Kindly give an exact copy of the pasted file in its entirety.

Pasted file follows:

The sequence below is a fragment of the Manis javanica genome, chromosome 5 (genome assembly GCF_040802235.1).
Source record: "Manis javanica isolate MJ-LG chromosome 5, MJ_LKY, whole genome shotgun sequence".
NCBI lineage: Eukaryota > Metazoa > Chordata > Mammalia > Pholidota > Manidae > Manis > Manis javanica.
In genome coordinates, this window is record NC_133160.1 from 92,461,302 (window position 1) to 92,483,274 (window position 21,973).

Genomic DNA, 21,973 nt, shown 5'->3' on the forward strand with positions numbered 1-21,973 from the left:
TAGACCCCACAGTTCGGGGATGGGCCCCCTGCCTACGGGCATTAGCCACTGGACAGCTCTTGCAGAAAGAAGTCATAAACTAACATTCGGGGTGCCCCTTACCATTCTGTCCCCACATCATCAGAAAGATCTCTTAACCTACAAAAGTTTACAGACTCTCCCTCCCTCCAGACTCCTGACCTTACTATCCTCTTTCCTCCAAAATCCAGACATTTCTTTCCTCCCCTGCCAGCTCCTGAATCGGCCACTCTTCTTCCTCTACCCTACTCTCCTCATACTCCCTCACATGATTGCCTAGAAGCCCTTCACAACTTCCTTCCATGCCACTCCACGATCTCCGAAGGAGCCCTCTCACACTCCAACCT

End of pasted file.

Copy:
The sequence below is a fragment of the Manis javanica genome, chromosome 5 (genome assembly GCF_040802235.1).
Source record: "Manis javanica isolate MJ-LG chromosome 5, MJ_LKY, whole genome shotgun sequence".
NCBI lineage: Eukaryota > Metazoa > Chordata > Mammalia > Pholidota > Manidae > Manis > Manis javanica.
In genome coordinates, this window is record NC_133160.1 from 92,461,302 (window position 1) to 92,483,274 (window position 21,973).

Genomic DNA, 21,973 nt, shown 5'->3' on the forward strand with positions numbered 1-21,973 from the left:
TAGACCCCACAGTTCGGGGATGGGCCCCCTGCCTACGGGCATTAGCCACTGGACAGCTCTTGCAGAAAGAAGTCATAAACTAACATTCGGGGTGCCCCTTACCATTCTGTCCCCACATCATCAGAAAGATCTCTTAACCTACAAAAGTTTACAGACTCTCCCTCCCTCCAGACTCCTGACCTTACTATCCTCTTTCCTCCAAAATCCAGACATTTCTTTCCTCCCCTGCCAGCTCCTGAATCGGCCACTCTTCTTCCTCTACCCTACTCTCCTCATACTCCCTCACATGATTGCCTAGAAGCCCTTCACAACTTCCTTCCATGCCACTCCACGATCTCCGAAGGAGCCCTCTCACACTCCAACCT